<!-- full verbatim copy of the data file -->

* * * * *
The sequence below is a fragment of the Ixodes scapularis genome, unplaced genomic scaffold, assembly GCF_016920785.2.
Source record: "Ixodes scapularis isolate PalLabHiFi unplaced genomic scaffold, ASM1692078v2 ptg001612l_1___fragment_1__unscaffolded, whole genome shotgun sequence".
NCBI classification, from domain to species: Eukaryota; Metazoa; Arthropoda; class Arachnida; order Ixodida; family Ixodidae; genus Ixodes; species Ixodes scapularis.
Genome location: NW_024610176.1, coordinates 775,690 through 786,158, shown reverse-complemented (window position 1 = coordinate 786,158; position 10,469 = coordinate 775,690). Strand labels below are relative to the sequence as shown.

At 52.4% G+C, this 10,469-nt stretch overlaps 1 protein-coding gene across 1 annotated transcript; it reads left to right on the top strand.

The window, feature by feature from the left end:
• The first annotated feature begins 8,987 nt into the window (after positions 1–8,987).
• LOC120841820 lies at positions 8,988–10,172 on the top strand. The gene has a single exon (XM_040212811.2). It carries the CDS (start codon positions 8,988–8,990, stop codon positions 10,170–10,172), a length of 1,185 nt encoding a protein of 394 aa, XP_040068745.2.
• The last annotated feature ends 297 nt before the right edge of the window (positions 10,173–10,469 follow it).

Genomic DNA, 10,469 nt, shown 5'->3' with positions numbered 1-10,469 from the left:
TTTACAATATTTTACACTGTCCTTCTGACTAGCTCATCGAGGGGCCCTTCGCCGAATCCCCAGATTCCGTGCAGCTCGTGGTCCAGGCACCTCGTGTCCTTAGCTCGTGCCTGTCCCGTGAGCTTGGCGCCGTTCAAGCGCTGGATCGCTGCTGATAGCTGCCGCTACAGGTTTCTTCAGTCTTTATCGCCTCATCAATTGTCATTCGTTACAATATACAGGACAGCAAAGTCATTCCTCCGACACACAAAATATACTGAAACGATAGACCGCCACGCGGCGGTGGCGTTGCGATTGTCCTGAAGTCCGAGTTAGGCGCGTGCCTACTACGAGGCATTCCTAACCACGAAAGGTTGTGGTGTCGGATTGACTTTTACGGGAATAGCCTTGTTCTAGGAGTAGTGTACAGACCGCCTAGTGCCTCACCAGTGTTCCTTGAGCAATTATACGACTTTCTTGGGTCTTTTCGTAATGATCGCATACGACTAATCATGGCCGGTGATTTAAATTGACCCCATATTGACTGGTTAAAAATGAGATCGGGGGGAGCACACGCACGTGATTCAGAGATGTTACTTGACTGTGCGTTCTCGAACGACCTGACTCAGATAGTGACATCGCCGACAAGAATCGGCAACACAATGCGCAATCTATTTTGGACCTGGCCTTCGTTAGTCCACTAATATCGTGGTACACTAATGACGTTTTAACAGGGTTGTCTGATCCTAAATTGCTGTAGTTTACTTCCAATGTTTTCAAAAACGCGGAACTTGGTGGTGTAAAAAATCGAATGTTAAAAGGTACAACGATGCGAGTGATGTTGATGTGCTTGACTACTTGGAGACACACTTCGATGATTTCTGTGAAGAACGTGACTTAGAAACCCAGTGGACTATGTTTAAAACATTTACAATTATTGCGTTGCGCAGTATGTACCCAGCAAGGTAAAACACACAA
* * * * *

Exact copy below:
The sequence below is a fragment of the Ixodes scapularis genome, unplaced genomic scaffold, assembly GCF_016920785.2.
Source record: "Ixodes scapularis isolate PalLabHiFi unplaced genomic scaffold, ASM1692078v2 ptg001612l_1___fragment_1__unscaffolded, whole genome shotgun sequence".
NCBI classification, from domain to species: Eukaryota; Metazoa; Arthropoda; class Arachnida; order Ixodida; family Ixodidae; genus Ixodes; species Ixodes scapularis.
Genome location: NW_024610176.1, coordinates 775,690 through 786,158, shown reverse-complemented (window position 1 = coordinate 786,158; position 10,469 = coordinate 775,690). Strand labels below are relative to the sequence as shown.

At 52.4% G+C, this 10,469-nt stretch overlaps 1 protein-coding gene across 1 annotated transcript; it reads left to right on the top strand.

The window, feature by feature from the left end:
• The first annotated feature begins 8,987 nt into the window (after positions 1–8,987).
• LOC120841820 lies at positions 8,988–10,172 on the top strand. The gene has a single exon (XM_040212811.2). It carries the CDS (start codon positions 8,988–8,990, stop codon positions 10,170–10,172), a length of 1,185 nt encoding a protein of 394 aa, XP_040068745.2.
• The last annotated feature ends 297 nt before the right edge of the window (positions 10,173–10,469 follow it).

Genomic DNA, 10,469 nt, shown 5'->3' with positions numbered 1-10,469 from the left:
TTTACAATATTTTACACTGTCCTTCTGACTAGCTCATCGAGGGGCCCTTCGCCGAATCCCCAGATTCCGTGCAGCTCGTGGTCCAGGCACCTCGTGTCCTTAGCTCGTGCCTGTCCCGTGAGCTTGGCGCCGTTCAAGCGCTGGATCGCTGCTGATAGCTGCCGCTACAGGTTTCTTCAGTCTTTATCGCCTCATCAATTGTCATTCGTTACAATATACAGGACAGCAAAGTCATTCCTCCGACACACAAAATATACTGAAACGATAGACCGCCACGCGGCGGTGGCGTTGCGATTGTCCTGAAGTCCGAGTTAGGCGCGTGCCTACTACGAGGCATTCCTAACCACGAAAGGTTGTGGTGTCGGATTGACTTTTACGGGAATAGCCTTGTTCTAGGAGTAGTGTACAGACCGCCTAGTGCCTCACCAGTGTTCCTTGAGCAATTATACGACTTTCTTGGGTCTTTTCGTAATGATCGCATACGACTAATCATGGCCGGTGATTTAAATTGACCCCATATTGACTGGTTAAAAATGAGATCGGGGGGAGCACACGCACGTGATTCAGAGATGTTACTTGACTGTGCGTTCTCGAACGACCTGACTCAGATAGTGACATCGCCGACAAGAATCGGCAACACAATGCGCAATCTATTTTGGACCTGGCCTTCGTTAGTCCACTAATATCGTGGTACACTAATGACGTTTTAACAGGGTTGTCTGATCCTAAATTGCTGTAGTTTACTTCCAATGTTTTCAAAAACGCGGAACTTGGTGGTGTAAAAAATCGAATGTTAAAAGGTACAACGATGCGAGTGATGTTGATGTGCTTGACTACTTGGAGACACACTTCGATGATTTCTGTGAAGAACGTGACTTAGAAACCCAGTGGACTATGTTTAAAACATTTACAATTATTGCGTTGCGCAGTATGTACCCAGCAAGGTAAAACACACAA